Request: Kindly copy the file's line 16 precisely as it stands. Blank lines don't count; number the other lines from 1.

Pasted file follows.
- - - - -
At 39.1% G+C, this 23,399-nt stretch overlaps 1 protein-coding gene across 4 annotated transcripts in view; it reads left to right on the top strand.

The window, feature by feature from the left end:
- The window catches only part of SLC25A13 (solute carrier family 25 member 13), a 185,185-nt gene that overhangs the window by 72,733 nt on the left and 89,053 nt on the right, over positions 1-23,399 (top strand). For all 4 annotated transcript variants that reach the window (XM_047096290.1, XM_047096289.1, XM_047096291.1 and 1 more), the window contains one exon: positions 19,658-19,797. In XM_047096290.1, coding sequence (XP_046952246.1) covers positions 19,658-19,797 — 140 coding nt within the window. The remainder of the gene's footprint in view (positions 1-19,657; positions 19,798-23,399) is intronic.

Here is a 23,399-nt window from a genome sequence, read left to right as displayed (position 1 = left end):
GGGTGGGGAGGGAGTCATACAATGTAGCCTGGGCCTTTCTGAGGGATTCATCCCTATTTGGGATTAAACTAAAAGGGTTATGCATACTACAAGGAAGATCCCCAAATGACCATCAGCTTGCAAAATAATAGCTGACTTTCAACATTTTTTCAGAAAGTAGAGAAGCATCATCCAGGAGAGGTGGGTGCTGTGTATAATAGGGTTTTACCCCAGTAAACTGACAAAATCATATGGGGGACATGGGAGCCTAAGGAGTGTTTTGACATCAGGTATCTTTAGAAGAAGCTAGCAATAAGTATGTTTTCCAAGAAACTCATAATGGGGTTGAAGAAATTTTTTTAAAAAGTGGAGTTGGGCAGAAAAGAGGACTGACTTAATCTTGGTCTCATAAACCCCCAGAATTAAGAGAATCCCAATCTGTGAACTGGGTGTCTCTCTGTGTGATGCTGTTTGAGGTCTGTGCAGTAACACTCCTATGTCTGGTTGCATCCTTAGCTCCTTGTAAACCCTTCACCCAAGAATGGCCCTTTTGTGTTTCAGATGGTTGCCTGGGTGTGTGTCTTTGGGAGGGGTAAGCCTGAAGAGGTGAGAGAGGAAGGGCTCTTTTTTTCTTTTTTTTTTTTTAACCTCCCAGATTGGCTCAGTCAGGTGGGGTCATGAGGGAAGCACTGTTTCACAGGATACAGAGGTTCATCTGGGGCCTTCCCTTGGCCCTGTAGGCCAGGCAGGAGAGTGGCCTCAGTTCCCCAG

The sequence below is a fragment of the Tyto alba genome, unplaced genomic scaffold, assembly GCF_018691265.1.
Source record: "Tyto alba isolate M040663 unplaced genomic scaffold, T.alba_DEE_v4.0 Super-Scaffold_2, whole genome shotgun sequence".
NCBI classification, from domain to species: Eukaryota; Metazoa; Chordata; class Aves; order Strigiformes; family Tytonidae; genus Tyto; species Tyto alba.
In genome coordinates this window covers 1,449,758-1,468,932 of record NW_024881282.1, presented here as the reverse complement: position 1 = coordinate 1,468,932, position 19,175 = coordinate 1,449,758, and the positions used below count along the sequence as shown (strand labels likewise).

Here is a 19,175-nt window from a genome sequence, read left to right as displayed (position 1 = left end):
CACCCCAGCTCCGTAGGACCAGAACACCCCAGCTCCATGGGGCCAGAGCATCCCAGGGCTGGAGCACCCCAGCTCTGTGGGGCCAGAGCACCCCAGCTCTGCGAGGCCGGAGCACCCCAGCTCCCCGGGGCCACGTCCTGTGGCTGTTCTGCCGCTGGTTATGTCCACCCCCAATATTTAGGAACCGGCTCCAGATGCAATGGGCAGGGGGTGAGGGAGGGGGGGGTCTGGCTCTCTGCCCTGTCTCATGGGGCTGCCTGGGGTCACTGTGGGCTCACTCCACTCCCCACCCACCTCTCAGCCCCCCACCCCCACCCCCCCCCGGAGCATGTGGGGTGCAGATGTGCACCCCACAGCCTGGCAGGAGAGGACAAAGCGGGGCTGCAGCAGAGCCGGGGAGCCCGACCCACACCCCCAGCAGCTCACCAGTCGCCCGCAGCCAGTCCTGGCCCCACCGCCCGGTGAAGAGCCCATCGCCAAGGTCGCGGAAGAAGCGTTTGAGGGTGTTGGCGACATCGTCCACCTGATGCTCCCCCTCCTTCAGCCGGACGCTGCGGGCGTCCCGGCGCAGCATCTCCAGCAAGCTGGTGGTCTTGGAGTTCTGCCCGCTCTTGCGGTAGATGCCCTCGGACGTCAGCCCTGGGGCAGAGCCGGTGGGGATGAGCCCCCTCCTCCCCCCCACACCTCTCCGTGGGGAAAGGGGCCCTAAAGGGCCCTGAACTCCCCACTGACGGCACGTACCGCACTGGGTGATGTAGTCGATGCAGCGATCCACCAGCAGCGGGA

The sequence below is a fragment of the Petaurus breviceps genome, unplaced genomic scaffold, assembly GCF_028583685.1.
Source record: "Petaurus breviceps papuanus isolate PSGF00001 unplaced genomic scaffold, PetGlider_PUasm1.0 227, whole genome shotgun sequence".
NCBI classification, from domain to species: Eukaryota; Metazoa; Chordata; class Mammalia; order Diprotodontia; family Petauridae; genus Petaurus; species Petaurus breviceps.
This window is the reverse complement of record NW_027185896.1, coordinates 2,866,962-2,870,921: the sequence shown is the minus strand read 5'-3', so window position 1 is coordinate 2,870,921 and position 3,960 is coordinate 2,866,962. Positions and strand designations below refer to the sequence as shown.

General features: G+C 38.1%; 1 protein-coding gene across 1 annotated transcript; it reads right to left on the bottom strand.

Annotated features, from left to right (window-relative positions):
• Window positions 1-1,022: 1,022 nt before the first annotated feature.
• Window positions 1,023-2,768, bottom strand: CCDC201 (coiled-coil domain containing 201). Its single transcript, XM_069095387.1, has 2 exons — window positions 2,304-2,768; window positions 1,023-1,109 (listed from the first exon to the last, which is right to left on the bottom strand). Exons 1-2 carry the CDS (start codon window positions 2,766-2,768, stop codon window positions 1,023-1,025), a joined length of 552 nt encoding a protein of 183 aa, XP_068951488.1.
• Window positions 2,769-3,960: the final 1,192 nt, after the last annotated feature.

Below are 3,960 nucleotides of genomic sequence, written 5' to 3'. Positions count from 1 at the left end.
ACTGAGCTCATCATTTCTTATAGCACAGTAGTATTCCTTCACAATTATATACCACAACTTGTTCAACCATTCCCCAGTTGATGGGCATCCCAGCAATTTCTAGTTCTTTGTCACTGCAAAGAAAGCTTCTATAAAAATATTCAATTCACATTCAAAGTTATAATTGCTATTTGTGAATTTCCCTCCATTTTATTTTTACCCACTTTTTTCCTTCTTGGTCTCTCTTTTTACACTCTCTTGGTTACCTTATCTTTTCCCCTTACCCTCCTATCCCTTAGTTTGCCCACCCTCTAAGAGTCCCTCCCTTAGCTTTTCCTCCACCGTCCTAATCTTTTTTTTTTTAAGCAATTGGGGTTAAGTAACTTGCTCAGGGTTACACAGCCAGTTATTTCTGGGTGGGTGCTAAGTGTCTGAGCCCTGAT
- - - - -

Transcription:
General features: G+C 38.1%; 1 protein-coding gene across 1 annotated transcript; it reads right to left on the bottom strand.